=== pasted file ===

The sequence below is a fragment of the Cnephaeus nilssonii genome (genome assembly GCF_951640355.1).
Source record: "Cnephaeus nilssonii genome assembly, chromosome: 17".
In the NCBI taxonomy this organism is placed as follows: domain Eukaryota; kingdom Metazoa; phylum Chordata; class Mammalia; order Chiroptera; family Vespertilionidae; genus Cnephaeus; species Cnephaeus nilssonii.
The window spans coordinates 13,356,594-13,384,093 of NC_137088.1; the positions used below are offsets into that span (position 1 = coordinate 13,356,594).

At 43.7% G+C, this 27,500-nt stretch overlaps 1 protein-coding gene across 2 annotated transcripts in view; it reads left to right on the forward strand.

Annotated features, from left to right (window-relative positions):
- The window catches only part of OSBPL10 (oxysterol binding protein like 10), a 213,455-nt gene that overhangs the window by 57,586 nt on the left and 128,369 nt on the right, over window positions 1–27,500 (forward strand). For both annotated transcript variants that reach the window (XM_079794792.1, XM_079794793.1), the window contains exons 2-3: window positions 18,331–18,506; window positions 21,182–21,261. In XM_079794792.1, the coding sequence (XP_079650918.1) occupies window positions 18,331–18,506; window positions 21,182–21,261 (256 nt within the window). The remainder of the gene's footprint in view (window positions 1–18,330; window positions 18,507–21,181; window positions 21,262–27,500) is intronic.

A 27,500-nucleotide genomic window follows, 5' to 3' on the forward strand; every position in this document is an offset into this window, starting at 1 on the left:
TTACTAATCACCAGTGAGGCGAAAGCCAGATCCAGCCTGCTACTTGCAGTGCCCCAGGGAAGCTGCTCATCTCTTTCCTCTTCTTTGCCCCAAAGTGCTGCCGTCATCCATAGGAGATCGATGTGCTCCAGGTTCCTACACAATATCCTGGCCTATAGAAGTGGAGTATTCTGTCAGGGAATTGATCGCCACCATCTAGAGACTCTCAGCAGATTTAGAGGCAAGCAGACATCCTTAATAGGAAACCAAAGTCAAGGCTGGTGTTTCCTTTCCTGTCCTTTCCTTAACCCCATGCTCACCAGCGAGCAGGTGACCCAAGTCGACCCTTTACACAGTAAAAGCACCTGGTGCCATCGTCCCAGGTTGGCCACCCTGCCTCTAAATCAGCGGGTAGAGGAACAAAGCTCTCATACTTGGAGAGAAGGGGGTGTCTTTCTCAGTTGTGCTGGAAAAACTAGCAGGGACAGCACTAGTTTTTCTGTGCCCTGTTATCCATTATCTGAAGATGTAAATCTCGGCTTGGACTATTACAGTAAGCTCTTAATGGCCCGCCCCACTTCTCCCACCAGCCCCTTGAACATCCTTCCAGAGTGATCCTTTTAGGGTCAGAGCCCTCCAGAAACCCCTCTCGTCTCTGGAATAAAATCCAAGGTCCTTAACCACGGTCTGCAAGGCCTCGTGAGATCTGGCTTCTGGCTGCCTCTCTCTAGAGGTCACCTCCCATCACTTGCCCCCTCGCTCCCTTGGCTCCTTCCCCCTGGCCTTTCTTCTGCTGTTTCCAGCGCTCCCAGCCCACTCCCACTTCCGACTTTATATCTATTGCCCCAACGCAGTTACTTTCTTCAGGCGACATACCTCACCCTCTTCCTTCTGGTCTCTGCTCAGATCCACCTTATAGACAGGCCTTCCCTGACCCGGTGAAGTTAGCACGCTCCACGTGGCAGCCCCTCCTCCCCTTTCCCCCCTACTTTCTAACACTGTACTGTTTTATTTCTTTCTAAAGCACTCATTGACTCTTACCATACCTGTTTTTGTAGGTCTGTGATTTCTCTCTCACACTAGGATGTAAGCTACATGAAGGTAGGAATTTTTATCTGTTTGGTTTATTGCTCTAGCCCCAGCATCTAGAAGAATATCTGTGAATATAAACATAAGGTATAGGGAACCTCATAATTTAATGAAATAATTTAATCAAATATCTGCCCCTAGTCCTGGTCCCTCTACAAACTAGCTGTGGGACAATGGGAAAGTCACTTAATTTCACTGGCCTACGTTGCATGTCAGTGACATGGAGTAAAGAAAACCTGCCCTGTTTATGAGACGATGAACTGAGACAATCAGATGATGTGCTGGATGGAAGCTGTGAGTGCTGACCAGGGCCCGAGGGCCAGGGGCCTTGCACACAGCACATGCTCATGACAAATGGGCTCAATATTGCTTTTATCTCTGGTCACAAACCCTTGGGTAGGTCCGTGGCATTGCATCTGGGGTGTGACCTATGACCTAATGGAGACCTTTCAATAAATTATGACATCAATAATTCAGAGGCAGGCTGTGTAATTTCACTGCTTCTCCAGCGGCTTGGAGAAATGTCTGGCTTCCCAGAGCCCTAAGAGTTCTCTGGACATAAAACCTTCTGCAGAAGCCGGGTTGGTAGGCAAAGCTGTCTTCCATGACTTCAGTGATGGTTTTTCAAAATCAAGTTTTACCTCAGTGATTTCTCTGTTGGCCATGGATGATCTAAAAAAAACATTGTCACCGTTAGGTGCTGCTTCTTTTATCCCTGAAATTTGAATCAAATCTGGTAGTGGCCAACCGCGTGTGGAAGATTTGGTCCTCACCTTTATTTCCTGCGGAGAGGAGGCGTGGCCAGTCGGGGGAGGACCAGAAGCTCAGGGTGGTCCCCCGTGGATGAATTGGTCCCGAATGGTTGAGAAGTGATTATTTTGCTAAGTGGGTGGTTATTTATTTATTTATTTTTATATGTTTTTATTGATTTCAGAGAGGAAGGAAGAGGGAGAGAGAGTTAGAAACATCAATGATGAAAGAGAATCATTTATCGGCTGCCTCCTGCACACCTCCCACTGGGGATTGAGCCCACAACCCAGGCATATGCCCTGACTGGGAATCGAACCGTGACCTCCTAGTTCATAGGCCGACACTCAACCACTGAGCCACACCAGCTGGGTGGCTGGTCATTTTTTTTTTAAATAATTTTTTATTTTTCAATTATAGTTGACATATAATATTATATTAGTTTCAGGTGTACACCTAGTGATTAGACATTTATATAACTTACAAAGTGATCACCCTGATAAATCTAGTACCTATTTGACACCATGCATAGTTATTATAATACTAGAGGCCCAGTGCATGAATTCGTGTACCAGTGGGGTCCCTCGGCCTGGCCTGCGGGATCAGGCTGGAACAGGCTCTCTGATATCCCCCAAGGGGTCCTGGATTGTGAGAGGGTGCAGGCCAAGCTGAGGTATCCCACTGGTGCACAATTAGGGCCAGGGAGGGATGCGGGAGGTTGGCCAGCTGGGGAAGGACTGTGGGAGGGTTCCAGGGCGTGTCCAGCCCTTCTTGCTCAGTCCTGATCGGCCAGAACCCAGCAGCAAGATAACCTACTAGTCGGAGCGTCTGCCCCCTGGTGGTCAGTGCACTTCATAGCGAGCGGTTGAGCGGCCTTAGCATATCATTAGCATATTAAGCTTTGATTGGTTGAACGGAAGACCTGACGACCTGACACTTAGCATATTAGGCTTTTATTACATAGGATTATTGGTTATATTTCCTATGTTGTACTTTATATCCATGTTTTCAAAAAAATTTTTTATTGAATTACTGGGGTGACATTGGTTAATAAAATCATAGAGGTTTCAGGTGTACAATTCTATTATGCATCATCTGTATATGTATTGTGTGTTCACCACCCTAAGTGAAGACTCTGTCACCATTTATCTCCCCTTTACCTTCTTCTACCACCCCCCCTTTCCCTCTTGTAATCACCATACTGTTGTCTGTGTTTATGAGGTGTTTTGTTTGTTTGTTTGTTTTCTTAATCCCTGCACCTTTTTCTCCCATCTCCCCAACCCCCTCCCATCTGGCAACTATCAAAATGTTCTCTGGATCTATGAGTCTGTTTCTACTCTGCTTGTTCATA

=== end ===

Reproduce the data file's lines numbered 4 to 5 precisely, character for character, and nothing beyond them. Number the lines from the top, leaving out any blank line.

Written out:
The window spans coordinates 13,356,594-13,384,093 of NC_137088.1; the positions used below are offsets into that span (position 1 = coordinate 13,356,594).

At 43.7% G+C, this 27,500-nt stretch overlaps 1 protein-coding gene across 2 annotated transcripts in view; it reads left to right on the forward strand.